5 Tips to Pass the Bar Exam the First Time

First off, congratulations. You’ve completed your arduous trek through law school. The last obstacle in your path is a doozy – the bar exam.

One in four aspiring lawyers fail the bar exam. Some states prohibit taking the exam after a number of failed attempts. And depending on what state that is, it could cost you up to $1,500 per try.


Judge Dan Hinde

That’s a lot of pressure to pass the bar exam your first try. If you’d like to raise the bar with your studying, check out these 5 tips to hurdle the bar.

1. Stay Calm!

First and foremost, you shouldn’t panic. It’s an expensive mistake to fail the exam, but there’s a lot of leeway.

To ease your mind when going in for the exam, remember this: you don’t need to get every question right. In fact, you don’t need to even get the majority correct. States consider a 65% on the bar exam a passing grade.



No client or employer is going to check your grade. You’re no longer in high school. Shoot for the best you can do – there’s a lot of margin for misfires.

2. Get a Feel for the Structure of the Test

Don’t just make studying your priority. It’s good to concentrate on the material, but study the test, too.

Knowing what you’re getting into is half the battle of the exam.

It’s a long, tough test. Getting a passing grade isn’t the difficult part. It’s getting through the exam.

It’s administered only twice a year, and the exam takes six hours to finish. There are 200 multiple questions and an essay section.

You should prepare for this mentally. It’s the exhausting experience that causes would-be lawyers to fail.

It might sound like a difficult thing to do, but you should practice for this entirely. Set aside a six-hour period of time and take a faux bar exam. Do this multiple times.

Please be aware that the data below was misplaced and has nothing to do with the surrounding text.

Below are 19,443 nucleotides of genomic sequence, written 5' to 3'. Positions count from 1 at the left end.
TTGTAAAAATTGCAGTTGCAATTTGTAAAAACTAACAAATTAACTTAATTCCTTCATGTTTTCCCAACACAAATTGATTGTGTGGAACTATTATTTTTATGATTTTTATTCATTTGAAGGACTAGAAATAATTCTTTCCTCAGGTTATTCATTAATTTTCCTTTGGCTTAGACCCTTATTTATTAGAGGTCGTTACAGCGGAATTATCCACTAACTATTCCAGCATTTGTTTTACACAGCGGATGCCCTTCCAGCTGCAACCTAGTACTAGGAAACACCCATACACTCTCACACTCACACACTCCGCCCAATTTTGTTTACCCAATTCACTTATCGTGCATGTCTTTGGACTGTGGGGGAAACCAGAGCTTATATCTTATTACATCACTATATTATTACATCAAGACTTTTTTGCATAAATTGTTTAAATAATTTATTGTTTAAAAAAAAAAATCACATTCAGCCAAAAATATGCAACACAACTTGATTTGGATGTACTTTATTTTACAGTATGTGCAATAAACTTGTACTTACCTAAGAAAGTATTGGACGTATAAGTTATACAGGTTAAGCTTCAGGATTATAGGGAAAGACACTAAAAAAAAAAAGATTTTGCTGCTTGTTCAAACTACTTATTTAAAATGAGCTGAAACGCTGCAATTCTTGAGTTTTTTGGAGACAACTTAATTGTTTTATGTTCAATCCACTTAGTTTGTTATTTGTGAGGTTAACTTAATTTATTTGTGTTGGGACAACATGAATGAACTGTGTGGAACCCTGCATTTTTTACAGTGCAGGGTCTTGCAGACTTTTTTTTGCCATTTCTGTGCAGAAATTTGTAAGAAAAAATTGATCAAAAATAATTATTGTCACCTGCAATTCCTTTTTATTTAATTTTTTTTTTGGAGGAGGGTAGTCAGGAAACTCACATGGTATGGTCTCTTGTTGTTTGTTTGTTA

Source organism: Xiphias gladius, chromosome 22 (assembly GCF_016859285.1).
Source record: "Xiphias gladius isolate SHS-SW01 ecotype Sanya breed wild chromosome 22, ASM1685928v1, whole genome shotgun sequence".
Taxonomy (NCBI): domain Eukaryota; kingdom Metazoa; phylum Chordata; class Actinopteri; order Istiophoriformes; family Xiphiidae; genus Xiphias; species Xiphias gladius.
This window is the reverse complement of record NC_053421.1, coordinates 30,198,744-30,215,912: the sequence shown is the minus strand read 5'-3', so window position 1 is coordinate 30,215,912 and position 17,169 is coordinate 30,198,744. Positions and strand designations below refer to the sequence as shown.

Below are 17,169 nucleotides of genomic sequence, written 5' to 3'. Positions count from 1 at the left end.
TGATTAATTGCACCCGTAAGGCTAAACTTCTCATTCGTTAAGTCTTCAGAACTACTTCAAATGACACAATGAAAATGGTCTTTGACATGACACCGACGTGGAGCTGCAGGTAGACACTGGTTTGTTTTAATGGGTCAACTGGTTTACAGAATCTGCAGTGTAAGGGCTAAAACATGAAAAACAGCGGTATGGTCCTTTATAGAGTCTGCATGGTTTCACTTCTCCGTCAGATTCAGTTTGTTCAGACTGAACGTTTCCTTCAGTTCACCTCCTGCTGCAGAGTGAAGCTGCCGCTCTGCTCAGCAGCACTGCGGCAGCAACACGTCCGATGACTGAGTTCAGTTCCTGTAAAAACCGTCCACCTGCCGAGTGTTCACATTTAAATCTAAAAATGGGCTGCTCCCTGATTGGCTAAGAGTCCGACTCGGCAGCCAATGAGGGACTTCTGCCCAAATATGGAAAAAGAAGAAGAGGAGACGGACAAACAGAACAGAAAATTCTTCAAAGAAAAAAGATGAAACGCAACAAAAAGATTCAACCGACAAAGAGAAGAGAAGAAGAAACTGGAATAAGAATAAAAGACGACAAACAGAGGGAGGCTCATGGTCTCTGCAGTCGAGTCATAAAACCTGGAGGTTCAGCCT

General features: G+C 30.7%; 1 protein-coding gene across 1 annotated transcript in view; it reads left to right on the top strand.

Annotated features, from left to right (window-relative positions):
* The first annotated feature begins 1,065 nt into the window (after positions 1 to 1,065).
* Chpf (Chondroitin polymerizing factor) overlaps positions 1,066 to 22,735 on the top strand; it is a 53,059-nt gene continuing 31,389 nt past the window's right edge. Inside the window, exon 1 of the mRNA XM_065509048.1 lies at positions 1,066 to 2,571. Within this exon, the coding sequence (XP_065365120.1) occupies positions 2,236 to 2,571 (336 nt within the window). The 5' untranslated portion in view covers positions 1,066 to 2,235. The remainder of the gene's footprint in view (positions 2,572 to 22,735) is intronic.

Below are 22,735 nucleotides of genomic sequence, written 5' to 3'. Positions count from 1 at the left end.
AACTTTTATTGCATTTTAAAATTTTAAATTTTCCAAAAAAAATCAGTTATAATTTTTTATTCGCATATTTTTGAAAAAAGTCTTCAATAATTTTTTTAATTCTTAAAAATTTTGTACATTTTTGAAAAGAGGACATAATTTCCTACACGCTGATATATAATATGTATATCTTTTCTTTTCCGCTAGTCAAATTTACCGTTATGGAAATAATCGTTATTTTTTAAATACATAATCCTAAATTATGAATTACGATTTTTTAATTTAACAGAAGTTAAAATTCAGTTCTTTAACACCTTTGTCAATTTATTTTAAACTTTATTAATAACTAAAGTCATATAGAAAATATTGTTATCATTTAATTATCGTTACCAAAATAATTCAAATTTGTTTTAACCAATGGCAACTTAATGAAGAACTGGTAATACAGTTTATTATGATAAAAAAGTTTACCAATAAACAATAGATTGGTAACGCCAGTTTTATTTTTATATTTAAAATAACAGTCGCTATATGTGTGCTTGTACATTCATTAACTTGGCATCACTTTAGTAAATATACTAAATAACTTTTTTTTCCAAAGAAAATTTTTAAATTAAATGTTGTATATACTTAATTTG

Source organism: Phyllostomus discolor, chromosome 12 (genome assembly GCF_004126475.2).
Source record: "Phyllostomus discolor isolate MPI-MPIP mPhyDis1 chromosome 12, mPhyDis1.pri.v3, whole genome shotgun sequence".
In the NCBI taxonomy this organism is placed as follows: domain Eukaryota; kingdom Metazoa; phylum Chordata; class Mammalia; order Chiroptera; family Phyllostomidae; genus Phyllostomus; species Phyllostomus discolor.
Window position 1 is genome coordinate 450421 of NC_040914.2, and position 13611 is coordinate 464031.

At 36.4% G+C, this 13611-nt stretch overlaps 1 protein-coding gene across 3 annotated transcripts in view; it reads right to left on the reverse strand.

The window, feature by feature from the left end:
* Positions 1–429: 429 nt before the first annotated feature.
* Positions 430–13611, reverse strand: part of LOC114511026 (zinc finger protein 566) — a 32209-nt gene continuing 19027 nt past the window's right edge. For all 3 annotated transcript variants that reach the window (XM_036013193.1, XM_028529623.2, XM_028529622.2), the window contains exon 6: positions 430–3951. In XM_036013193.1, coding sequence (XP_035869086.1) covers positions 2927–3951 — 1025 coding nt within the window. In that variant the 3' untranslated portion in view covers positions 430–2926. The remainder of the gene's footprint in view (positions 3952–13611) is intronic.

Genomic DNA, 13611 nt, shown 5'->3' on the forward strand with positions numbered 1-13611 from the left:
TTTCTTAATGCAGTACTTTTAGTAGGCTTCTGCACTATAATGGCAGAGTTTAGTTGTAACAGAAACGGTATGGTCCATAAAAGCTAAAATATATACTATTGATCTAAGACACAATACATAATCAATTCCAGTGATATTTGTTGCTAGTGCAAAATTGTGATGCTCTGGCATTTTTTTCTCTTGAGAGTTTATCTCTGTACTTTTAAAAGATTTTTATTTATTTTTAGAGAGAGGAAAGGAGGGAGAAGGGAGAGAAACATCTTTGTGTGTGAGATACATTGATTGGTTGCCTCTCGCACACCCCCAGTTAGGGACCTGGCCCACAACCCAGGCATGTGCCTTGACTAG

3. Take a Course

The admission fee for a course is a tough pill to swallow. But they’ll be worth your while.

Most classes are available in the evening and span for a few hours. They usually meet every night.

Take this as an opportunity for structure. A structured classroom is a tried and true method of learning material.

It’s suggested to take some time off while preparing for the bar exam. When you’re not working, treat this class like it’s your job.

4. Remove Distractions to Pass the Bar Exam

You need to get rid of any distractions during those months of study. It’s a strict philosophy of “all work, and no play,” but it’s necessary.

Delete any social media – or at least temporarily deactivate them. Unplug your PlayStation and TV. Buckle down, because the bar exam requires all your attention.

5. Meet With Lawyers That Passed

Meet up with some lawyers that have passed the exam. The best place to find wisdom is in people that have experienced the bar.

If you’re not in with the lawyer clique yet, cold-email some of them. Or consult with LawyersMarketingAssociates.com to find a lawyer near you.

But if you do have some lawyer buddies, hang out with ’em. They’ll be an infinite source of tips and tricks. Ask them about any concerns you have.

Hurdle the Bar

Getting through law school is tough enough. But the bar exam is what haunts post-law students.

It shouldn’t haunt you. Don’t panic – the exam isn’t hard to pass. Be sure to practice to get a feel for the density of the test.

Take a course on the exam if you have the money. Also, remove any distractions while you prepare to pass the bar exam.

Talking to some lawyers will also benefit you. Vent your concerns with them.

Check out our other feature posts on law right here on our site.

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